The Trouble with Alex



Alex is our Sphinx cat that we got about three years ago as a rescue. In the veterinary world, a gomer is a pet with every kind of problem imaginable. They’re generally hard to treat because they’re multiple conditions tend to interfere with each other. They are always sick and always developing new conditions. Most vets own at least on gomer in their life. Alex is ours.

When we got him, he had inflammatory bowel disease (IBD) which is why he’s so skinny looking. His intestinal tract doesn’t absorb the nutrients he eats very well. This leads to a smelly, dirty litter box. He is on steroids to manage that.

In the three years we’ve had him, he’s developed early kidney disease and heart disease. He’s on medication for the heart disease and we had to change him to a less effective medicine for his IBD because steroids and heart disease don’t mix (gomer). We haven’t needed to treat the kidney disease yet.

He also has widespread yeast infections on his feet. He’s on medication for that.

He has also had multiple non-healing wounds on his feet and ankles since we’ve had him. Over the last couple months, one of those lesions had turned into a mass. We biopsied it and it’s cancer. He’s now on pain medicine too.

So now we face a dilemma.What to do? Ideally, we would amputate the leg. It would give him the longest, pain free, time. But, he’s 15 with multiple other conditions. He also has another lesion on a different leg that is starting to change and looking cancerous. If we amputate and he develops cancer in another leg, we’re stuck. Is it fair to put him through surgery if he’ll just develop more cancer in a few months?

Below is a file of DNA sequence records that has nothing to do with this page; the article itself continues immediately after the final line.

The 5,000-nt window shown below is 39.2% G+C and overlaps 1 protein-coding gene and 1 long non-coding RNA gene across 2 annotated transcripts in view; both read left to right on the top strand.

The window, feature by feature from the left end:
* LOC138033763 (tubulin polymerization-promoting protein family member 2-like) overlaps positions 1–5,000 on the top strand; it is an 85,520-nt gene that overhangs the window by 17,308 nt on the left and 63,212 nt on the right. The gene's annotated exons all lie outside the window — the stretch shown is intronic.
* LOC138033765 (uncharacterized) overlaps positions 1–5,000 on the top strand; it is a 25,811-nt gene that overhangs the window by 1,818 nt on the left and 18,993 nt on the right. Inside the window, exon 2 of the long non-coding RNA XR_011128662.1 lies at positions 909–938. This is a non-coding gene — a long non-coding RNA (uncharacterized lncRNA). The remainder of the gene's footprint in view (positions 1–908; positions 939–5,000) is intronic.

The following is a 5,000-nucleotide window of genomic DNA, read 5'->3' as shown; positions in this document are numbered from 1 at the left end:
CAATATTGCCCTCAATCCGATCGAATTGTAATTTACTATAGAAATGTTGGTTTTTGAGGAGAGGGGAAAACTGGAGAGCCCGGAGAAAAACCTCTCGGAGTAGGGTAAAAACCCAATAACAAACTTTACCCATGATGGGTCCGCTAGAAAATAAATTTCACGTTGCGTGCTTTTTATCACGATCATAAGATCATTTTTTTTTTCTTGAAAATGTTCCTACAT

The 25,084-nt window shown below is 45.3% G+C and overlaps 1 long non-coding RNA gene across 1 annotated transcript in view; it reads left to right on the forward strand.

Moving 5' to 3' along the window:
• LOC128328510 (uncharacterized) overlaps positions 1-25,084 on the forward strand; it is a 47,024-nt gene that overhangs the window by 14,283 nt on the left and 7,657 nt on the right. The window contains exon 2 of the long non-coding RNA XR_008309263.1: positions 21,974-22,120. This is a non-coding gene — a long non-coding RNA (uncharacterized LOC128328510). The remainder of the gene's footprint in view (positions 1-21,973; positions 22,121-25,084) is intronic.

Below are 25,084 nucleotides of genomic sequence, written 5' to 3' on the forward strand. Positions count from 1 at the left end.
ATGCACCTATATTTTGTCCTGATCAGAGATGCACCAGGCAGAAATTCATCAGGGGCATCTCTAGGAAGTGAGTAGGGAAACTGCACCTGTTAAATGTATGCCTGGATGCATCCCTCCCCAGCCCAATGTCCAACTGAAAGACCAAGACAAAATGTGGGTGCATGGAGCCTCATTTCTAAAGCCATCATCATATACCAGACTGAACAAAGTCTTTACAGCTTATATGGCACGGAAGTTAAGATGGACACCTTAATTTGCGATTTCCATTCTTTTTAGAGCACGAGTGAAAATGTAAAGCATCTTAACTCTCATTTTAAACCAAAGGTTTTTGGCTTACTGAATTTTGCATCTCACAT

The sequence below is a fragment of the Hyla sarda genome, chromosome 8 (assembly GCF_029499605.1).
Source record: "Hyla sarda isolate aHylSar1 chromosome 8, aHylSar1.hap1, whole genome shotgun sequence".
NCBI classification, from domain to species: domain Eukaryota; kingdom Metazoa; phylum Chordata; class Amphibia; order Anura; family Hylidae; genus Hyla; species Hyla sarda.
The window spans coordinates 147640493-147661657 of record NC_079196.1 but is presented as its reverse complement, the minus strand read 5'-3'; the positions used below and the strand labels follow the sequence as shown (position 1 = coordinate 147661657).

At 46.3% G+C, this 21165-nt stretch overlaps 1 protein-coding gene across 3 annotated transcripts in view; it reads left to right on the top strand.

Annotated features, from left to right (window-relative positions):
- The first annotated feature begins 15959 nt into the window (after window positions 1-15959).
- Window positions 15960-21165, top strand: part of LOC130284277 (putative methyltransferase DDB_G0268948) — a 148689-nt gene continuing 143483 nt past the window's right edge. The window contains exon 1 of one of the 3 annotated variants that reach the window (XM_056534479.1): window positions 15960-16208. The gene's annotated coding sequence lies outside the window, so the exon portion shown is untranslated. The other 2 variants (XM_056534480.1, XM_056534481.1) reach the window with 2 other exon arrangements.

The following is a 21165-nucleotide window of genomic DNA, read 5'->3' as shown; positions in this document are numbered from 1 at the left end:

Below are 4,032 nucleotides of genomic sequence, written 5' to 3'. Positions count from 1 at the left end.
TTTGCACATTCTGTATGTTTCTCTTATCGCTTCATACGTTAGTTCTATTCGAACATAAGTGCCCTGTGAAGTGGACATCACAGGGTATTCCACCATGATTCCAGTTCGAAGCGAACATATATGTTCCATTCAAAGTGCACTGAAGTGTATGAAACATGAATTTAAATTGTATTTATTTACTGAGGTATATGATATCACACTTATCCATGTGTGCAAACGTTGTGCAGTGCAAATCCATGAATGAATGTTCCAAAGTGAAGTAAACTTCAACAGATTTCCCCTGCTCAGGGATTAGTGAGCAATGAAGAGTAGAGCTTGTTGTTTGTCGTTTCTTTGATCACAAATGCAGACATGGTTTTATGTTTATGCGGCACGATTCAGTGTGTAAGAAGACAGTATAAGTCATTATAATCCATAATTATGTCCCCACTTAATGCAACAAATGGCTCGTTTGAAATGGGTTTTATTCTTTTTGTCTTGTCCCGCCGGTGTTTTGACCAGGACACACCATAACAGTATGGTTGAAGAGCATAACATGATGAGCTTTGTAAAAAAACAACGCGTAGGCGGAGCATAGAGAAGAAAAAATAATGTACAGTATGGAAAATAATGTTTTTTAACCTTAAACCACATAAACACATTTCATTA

We could do chemo. It’s not super effective for this kind of cancer. He might not respond at all. And he’s starting to hate all the meds he’s on and not take them. Adding another isn’t high on my list of things to do.

We could do radiation therapy. That requires general anesthesia each time, multiple times a week. He’s not a great anesthetic candidate with his heart and kidney issues.

That’s the veterinarian in me reasoning things out. The owner/human in me knows this. He is in pain despite the pain meds. He is not bearing weight on his leg. He is not eating as well and he is not coming out from under the covers of our bed very often. He resents his medication and if he won’t eat it, I can’t get it into him. He’s a jerk and bites and scratches when I try.

The best thing would be to amputate. To get rid of the pain. But then, there’s the other legs.

We haven’t made a decision yet. Like I tell my clients, there’s no right answer, it comes down to what’s right for you. It is a terminal disease. This time, I don’t just get to leave the room and wait for someone else to make the decision.

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2 Responses to “The Trouble with Alex”

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  1. Believe me, I know how hard this decision is. I’m so sorry you have to make it. I read a great blog post by Hoover’s doggy oncologist which you may appreciate. It’s about halfway down the page, called “But what would YOU do for your dog? One veterinarian’s perspective.”

    Sue @ Mommy’s Pen´s last post ..The Kindness of Strangers